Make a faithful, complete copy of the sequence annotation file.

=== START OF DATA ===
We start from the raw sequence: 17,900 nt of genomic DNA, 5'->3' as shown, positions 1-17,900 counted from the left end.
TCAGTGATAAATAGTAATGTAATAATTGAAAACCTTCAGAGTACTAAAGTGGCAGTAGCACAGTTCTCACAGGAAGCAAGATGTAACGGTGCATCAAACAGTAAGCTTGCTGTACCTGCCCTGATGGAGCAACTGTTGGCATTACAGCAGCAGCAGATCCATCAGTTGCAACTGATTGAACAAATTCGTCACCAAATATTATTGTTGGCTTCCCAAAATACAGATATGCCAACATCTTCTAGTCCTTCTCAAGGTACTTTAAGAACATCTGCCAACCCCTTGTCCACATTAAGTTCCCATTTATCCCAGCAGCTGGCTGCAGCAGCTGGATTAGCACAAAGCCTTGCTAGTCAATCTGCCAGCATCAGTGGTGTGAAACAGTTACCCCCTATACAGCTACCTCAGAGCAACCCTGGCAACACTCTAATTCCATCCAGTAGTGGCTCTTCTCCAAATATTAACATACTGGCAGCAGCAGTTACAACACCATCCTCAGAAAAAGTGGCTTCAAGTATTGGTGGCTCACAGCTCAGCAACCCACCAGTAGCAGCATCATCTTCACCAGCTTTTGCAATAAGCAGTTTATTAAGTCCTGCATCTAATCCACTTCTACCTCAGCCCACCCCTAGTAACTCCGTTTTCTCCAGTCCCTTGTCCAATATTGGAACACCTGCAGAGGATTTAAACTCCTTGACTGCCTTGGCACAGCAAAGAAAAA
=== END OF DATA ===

We start from the raw sequence: 17,900 nt of genomic DNA, 5'->3' as shown, positions 1-17,900 counted from the left end.
TCAGTGATAAATAGTAATGTAATAATTGAAAACCTTCAGAGTACTAAAGTGGCAGTAGCACAGTTCTCACAGGAAGCAAGATGTAACGGTGCATCAAACAGTAAGCTTGCTGTACCTGCCCTGATGGAGCAACTGTTGGCATTACAGCAGCAGCAGATCCATCAGTTGCAACTGATTGAACAAATTCGTCACCAAATATTATTGTTGGCTTCCCAAAATACAGATATGCCAACATCTTCTAGTCCTTCTCAAGGTACTTTAAGAACATCTGCCAACCCCTTGTCCACATTAAGTTCCCATTTATCCCAGCAGCTGGCTGCAGCAGCTGGATTAGCACAAAGCCTTGCTAGTCAATCTGCCAGCATCAGTGGTGTGAAACAGTTACCCCCTATACAGCTACCTCAGAGCAACCCTGGCAACACTCTAATTCCATCCAGTAGTGGCTCTTCTCCAAATATTAACATACTGGCAGCAGCAGTTACAACACCATCCTCAGAAAAAGTGGCTTCAAGTATTGGTGGCTCACAGCTCAGCAACCCACCAGTAGCAGCATCATCTTCACCAGCTTTTGCAATAAGCAGTTTATTAAGTCCTGCATCTAATCCACTTCTACCTCAGCCCACCCCTAGTAACTCCGTTTTCTCCAGTCCCTTGTCCAATATTGGAACACCTGCAGAGGATTTAAACTCCTTGACTGCCTTGGCACAGCAAAGAAAAA